On November 27, 2012, this Court adopted a Report and Recommendation from Judge Zoss (Docket No. 16) dismissing the case (Order, Docket No. 28). The dismissal was based on both (a) Urban's improper attempt to re-litigate issues decided against him in case number 11-4068-PAZ and (b) the absolute prosecutorial immunity that applied to two of the defendants.

Shortly before 11-CV-4107-DEO was dismissed, Mr. Urban filed the present case, 12-CV-4075-DEO. (At the time the prior case was dismissed, Mr. Urban stated that he was relying on this new case anyway). This case has been going on for nearly a year. Mr. Urban filed several Motions to Amend his Complaint as well as other pro se motions. (For example, Mr. Urban filed a "Motion to Dismiss Defendants' Judgment for Excess of Jurisdiction, " Judge Strand denied that motion, stating "[the Motion] appears to consist of no more than a random list of quotation fragments lifted from court cases." Mr. Urban then refiled the same Motion, and Judge Strand denied it a second time). Judge Strand eventually allowed Mr. Urban to file an Amended Complaint on January 23, 2013. The January 23, 2013 Complaint is presently before the Court that the Defendants are moving to Dismiss. (Judge Strand also prohibited Mr. Urban from filing any more Amended Complaints).[3]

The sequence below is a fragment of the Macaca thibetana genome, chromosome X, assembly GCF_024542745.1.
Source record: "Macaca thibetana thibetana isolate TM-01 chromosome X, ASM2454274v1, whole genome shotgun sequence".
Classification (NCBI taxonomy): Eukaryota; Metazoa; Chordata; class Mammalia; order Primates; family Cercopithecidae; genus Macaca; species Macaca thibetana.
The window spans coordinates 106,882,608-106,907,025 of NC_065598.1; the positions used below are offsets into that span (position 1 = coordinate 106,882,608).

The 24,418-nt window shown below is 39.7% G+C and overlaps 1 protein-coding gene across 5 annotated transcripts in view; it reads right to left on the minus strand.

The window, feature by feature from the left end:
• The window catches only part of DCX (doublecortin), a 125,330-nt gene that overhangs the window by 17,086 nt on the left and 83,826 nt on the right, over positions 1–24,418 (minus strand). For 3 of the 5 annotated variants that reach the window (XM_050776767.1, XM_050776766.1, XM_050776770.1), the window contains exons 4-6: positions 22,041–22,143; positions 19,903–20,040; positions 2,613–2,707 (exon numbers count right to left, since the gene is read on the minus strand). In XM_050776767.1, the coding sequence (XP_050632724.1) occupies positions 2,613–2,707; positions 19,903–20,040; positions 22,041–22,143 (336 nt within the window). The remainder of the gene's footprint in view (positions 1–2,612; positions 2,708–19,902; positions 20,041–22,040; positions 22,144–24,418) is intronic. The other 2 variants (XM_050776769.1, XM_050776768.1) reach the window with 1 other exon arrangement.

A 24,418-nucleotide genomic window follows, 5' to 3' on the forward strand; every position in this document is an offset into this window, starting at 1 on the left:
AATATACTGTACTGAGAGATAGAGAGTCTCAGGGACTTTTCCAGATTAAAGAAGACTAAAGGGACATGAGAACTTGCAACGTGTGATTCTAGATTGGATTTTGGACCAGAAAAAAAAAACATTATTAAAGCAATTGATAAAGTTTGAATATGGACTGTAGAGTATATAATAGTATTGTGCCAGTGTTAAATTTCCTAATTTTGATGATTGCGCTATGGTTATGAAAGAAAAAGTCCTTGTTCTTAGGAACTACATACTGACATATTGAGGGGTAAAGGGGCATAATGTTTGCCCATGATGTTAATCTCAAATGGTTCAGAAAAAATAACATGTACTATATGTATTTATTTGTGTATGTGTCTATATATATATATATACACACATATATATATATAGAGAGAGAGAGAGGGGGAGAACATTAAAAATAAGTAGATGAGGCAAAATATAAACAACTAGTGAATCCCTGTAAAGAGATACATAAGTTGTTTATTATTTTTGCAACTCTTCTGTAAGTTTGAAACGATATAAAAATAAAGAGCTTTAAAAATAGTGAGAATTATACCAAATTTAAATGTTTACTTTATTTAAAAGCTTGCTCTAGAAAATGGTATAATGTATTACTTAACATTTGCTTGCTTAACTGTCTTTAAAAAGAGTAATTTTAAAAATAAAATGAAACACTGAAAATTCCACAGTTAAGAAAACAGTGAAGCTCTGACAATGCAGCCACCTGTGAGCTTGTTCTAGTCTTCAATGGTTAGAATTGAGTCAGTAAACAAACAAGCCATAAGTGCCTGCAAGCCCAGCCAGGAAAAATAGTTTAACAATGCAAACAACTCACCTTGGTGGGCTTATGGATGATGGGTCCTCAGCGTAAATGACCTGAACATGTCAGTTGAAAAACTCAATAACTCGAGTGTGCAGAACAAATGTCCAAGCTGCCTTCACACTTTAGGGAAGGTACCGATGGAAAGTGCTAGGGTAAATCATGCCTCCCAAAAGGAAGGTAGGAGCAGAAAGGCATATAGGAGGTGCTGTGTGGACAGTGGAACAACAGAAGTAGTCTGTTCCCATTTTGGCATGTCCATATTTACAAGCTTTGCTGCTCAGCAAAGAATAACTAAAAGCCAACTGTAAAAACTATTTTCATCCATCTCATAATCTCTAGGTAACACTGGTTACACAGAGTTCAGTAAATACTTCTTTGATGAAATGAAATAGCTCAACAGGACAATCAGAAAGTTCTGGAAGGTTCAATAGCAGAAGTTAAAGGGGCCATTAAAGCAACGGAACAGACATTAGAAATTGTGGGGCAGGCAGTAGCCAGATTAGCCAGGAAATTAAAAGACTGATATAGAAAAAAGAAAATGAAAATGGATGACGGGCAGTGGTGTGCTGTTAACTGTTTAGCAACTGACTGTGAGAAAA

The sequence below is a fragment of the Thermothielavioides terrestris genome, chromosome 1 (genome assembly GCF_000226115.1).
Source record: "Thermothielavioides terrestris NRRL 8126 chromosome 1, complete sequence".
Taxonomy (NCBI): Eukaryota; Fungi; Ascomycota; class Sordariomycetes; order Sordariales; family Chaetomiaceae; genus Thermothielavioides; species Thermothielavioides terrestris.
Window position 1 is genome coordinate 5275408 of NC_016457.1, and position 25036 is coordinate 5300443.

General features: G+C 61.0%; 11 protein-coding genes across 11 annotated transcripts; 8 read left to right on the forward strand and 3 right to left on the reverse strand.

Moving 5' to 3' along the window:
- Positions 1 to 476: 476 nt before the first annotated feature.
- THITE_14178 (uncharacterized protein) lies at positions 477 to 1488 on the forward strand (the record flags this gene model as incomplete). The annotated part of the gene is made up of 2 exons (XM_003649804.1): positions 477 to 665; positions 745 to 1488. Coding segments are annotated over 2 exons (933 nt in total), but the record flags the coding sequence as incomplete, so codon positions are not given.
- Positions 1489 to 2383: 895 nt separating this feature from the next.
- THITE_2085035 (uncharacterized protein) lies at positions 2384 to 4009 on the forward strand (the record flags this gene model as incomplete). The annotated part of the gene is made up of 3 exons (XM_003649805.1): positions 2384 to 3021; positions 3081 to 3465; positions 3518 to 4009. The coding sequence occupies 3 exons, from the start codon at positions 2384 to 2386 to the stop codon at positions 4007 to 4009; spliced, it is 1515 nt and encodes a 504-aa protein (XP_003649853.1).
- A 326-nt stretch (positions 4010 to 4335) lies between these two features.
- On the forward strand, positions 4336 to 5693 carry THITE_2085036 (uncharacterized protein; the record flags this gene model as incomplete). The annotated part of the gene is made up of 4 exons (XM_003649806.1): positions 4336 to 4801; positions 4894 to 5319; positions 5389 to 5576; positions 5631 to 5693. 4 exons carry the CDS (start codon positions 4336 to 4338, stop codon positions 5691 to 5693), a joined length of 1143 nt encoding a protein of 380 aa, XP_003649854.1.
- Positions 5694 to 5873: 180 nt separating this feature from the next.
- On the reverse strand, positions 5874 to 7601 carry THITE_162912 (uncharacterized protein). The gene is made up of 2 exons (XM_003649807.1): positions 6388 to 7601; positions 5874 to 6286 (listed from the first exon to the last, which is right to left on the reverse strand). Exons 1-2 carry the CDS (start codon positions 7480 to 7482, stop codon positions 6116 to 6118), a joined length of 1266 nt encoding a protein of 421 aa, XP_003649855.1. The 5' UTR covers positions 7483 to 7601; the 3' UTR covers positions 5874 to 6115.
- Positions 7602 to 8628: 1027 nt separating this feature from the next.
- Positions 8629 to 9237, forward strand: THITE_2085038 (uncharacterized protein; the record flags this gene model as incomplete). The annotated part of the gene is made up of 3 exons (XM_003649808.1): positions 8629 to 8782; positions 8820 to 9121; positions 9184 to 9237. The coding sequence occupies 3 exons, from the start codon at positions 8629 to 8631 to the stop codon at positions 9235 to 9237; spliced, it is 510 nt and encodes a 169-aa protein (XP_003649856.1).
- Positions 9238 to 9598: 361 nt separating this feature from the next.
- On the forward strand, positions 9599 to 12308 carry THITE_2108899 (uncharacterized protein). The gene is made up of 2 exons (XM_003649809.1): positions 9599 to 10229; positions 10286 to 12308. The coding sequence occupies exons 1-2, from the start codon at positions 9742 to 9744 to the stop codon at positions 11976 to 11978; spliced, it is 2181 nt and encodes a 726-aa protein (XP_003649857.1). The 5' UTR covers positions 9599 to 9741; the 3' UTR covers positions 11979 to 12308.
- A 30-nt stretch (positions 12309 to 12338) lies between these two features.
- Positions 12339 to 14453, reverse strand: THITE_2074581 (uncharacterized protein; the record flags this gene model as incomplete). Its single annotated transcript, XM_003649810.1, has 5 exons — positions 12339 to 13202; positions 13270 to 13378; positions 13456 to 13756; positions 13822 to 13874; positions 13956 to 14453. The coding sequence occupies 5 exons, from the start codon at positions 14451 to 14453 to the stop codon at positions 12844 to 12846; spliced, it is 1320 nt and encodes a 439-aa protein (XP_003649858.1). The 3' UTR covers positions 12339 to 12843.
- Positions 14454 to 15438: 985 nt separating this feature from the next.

II. ISSUES

In their Motions(s) to Dismiss, the Defendants make several arguments. First, they argue that this Court does not have subject matter jurisdiction under the Rooker-Feldman[4] doctrine. Next, the Defendants argue that various immunities apply, including 11th Amendment Immunity for government employees working in their official capacity, qualified immunity for government actors in their individual capacity, prosecutorial immunity for the Plymouth County Attorneys, and judicial immunity for the Iowa state judge and justices. The Defendants also argue that the principals of claim and issue preclusion bar Mr. Urban's claims. Finally even if none of the above are applicable, the Defendants argue that Mr. Urban has failed to state a claim upon which relief can be granted. The Court will discuss the issues necessary to resolve this matter below.